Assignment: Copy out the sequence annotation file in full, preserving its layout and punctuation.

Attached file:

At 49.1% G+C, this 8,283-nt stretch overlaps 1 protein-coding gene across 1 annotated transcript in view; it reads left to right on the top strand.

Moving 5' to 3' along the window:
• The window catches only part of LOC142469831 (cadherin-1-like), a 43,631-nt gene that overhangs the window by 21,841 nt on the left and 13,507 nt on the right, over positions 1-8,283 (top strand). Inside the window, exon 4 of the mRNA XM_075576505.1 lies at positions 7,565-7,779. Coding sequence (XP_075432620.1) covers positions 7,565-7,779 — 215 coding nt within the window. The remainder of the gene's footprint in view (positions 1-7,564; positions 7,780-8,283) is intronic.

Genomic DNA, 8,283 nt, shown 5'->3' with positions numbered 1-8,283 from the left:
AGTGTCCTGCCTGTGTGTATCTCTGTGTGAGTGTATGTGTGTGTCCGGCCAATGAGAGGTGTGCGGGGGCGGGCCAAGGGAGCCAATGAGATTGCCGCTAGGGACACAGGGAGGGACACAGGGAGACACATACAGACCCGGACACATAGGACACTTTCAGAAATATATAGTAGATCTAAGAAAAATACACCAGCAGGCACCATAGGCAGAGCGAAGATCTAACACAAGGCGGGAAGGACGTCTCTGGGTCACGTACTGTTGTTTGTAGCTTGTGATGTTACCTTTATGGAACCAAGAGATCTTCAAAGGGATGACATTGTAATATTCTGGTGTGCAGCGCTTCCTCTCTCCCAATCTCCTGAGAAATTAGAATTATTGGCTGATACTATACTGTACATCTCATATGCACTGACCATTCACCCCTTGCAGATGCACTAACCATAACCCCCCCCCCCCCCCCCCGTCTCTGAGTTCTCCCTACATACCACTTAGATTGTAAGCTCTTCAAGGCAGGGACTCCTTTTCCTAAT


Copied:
At 49.1% G+C, this 8,283-nt stretch overlaps 1 protein-coding gene across 1 annotated transcript in view; it reads left to right on the top strand.

Moving 5' to 3' along the window:
• The window catches only part of LOC142469831 (cadherin-1-like), a 43,631-nt gene that overhangs the window by 21,841 nt on the left and 13,507 nt on the right, over positions 1-8,283 (top strand). Inside the window, exon 4 of the mRNA XM_075576505.1 lies at positions 7,565-7,779. Coding sequence (XP_075432620.1) covers positions 7,565-7,779 — 215 coding nt within the window. The remainder of the gene's footprint in view (positions 1-7,564; positions 7,780-8,283) is intronic.

Genomic DNA, 8,283 nt, shown 5'->3' with positions numbered 1-8,283 from the left:
AGTGTCCTGCCTGTGTGTATCTCTGTGTGAGTGTATGTGTGTGTCCGGCCAATGAGAGGTGTGCGGGGGCGGGCCAAGGGAGCCAATGAGATTGCCGCTAGGGACACAGGGAGGGACACAGGGAGACACATACAGACCCGGACACATAGGACACTTTCAGAAATATATAGTAGATCTAAGAAAAATACACCAGCAGGCACCATAGGCAGAGCGAAGATCTAACACAAGGCGGGAAGGACGTCTCTGGGTCACGTACTGTTGTTTGTAGCTTGTGATGTTACCTTTATGGAACCAAGAGATCTTCAAAGGGATGACATTGTAATATTCTGGTGTGCAGCGCTTCCTCTCTCCCAATCTCCTGAGAAATTAGAATTATTGGCTGATACTATACTGTACATCTCATATGCACTGACCATTCACCCCTTGCAGATGCACTAACCATAACCCCCCCCCCCCCCCCCCGTCTCTGAGTTCTCCCTACATACCACTTAGATTGTAAGCTCTTCAAGGCAGGGACTCCTTTTCCTAAT